Let’s take a step back from everything we are accustomed to and travel back to the 10th Century when forks first came to be.
As the story goes, the wife of Roman Emperor Otto II, Theophanu Byzantine introduced this tool to the Roman Empire and by the 14th Century merchants were using and trading this handy utensil as an every meal staple to be paired with a knife throughout Italy. She was noted to have used a golden fork to eat at her wedding to the Roman Emperor.
Despite the rapid surge in fork usage, British men mocked the utensil calling it a “Feminine Affectation of Italians”.
Then this snowballed into a larger religious conspiracy-the thought was that people were given ‘natural forks’ from God (fingers). During this time eating with hands, and knives was most common calling forks an insult to God. So naturally, after God into the argument, people were confused as to whether or not to use forks. Then when Theophanu Byzantine died from the plague reforming Benedictine monk Saint Peter Damian said that her death was brought on by her sinful behavior, and vanity. Yes, we’re talking about using forks.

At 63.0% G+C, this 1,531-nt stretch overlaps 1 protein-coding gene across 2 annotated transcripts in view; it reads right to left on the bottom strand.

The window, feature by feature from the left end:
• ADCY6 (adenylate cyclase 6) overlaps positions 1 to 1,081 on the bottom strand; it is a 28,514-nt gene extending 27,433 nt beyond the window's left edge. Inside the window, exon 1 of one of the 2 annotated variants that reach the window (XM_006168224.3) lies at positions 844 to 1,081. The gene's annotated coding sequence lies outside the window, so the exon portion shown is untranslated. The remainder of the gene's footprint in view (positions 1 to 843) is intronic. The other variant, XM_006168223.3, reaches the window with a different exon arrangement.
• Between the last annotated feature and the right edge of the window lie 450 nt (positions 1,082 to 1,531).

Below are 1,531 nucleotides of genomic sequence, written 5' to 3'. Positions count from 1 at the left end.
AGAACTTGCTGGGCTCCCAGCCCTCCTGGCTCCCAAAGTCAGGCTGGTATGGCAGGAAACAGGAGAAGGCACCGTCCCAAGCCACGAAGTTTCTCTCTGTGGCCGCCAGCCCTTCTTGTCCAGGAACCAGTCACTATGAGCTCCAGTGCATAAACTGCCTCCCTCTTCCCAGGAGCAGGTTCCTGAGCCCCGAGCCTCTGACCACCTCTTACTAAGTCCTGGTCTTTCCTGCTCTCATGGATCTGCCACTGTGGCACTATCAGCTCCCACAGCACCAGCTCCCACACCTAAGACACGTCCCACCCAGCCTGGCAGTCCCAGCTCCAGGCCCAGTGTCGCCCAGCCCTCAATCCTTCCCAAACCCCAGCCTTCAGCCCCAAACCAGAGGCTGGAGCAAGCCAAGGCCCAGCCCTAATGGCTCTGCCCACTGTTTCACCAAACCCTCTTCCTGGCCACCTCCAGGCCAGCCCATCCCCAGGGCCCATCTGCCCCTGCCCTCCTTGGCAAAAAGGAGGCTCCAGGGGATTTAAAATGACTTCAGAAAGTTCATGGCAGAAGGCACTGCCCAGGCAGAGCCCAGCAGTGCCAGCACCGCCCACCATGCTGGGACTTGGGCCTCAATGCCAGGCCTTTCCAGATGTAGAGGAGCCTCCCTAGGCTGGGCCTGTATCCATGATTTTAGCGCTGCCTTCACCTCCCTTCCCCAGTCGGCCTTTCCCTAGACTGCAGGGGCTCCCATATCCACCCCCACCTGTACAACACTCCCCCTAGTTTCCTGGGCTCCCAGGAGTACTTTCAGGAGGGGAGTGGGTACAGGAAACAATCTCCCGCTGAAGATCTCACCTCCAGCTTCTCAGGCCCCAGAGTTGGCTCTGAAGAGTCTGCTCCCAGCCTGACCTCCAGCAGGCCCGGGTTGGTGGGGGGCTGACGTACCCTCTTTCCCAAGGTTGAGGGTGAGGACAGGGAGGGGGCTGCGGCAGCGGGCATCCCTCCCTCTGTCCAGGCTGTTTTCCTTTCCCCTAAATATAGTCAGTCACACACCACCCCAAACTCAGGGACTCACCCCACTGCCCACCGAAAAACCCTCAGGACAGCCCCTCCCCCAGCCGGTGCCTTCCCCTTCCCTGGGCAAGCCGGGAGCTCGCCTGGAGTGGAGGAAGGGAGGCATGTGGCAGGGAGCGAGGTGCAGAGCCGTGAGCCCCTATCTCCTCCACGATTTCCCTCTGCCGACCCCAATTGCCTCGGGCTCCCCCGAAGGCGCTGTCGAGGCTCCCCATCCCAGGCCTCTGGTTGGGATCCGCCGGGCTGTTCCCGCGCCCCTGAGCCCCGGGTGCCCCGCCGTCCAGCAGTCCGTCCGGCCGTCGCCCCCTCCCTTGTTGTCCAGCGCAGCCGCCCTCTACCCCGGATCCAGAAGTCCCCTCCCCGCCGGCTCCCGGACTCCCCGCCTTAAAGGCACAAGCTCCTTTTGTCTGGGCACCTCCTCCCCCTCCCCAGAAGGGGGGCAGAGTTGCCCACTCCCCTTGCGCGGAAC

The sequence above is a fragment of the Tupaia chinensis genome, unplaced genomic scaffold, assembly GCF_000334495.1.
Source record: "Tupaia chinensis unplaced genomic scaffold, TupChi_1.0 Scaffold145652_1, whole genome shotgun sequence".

Still, vain or not the use of forks spread throughout Europe, and forks continued to be used by monarchs, Catherine de Medici had even brought a silver set of forks from Italy to France which only boosted the exposure to forks.
The Catholic church still wasn’t on board with the whole fork thing and they pushed back explaining that this was pure vanity, and sinful. Having such an excessive delicacy was seen to be outrageous.
By the mid-1800’s the fork was widely used in the American colonies and the population had learned to use their left hand in eating with silverware. Before this, the normal eating process was to spear food and use teeth to tear it into pieces so that people would not have to use a knife which made it easy to avoid switching utensils.
Some, like Admiral Nelson, opted for a combination utensil that acted as a holding device, fork, and knife. Nelson did however only have one arm…